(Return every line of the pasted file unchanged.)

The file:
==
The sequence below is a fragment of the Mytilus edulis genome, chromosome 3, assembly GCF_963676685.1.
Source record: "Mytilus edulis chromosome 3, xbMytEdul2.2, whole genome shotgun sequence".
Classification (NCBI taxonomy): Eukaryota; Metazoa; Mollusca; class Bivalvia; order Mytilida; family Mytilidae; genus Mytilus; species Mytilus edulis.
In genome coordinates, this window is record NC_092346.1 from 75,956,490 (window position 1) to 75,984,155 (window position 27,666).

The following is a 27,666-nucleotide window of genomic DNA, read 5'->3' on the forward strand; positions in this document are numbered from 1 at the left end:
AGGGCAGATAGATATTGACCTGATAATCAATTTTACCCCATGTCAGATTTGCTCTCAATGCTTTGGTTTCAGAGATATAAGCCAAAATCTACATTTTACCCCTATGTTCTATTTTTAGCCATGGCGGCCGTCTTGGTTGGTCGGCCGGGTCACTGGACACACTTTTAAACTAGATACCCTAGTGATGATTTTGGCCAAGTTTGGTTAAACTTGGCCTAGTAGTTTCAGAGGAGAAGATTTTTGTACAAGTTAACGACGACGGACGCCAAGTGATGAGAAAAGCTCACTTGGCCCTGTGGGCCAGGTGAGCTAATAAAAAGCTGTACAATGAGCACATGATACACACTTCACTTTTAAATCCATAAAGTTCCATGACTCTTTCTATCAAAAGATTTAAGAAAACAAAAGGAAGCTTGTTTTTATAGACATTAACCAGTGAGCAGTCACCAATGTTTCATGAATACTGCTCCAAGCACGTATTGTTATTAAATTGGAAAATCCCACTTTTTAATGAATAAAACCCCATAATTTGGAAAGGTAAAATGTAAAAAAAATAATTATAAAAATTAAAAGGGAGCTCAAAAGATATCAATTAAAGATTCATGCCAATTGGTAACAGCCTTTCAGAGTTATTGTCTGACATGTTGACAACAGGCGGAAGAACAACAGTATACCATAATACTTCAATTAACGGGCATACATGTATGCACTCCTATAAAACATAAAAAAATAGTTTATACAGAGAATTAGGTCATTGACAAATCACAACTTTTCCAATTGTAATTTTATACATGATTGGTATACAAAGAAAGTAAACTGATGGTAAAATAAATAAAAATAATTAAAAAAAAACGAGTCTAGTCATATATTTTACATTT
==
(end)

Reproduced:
The sequence below is a fragment of the Mytilus edulis genome, chromosome 3, assembly GCF_963676685.1.
Source record: "Mytilus edulis chromosome 3, xbMytEdul2.2, whole genome shotgun sequence".
Classification (NCBI taxonomy): Eukaryota; Metazoa; Mollusca; class Bivalvia; order Mytilida; family Mytilidae; genus Mytilus; species Mytilus edulis.
In genome coordinates, this window is record NC_092346.1 from 75,956,490 (window position 1) to 75,984,155 (window position 27,666).

The following is a 27,666-nucleotide window of genomic DNA, read 5'->3' on the forward strand; positions in this document are numbered from 1 at the left end:
AGGGCAGATAGATATTGACCTGATAATCAATTTTACCCCATGTCAGATTTGCTCTCAATGCTTTGGTTTCAGAGATATAAGCCAAAATCTACATTTTACCCCTATGTTCTATTTTTAGCCATGGCGGCCGTCTTGGTTGGTCGGCCGGGTCACTGGACACACTTTTAAACTAGATACCCTAGTGATGATTTTGGCCAAGTTTGGTTAAACTTGGCCTAGTAGTTTCAGAGGAGAAGATTTTTGTACAAGTTAACGACGACGGACGCCAAGTGATGAGAAAAGCTCACTTGGCCCTGTGGGCCAGGTGAGCTAATAAAAAGCTGTACAATGAGCACATGATACACACTTCACTTTTAAATCCATAAAGTTCCATGACTCTTTCTATCAAAAGATTTAAGAAAACAAAAGGAAGCTTGTTTTTATAGACATTAACCAGTGAGCAGTCACCAATGTTTCATGAATACTGCTCCAAGCACGTATTGTTATTAAATTGGAAAATCCCACTTTTTAATGAATAAAACCCCATAATTTGGAAAGGTAAAATGTAAAAAAAATAATTATAAAAATTAAAAGGGAGCTCAAAAGATATCAATTAAAGATTCATGCCAATTGGTAACAGCCTTTCAGAGTTATTGTCTGACATGTTGACAACAGGCGGAAGAACAACAGTATACCATAATACTTCAATTAACGGGCATACATGTATGCACTCCTATAAAACATAAAAAAATAGTTTATACAGAGAATTAGGTCATTGACAAATCACAACTTTTCCAATTGTAATTTTATACATGATTGGTATACAAAGAAAGTAAACTGATGGTAAAATAAATAAAAATAATTAAAAAAAAACGAGTCTAGTCATATATTTTACATTT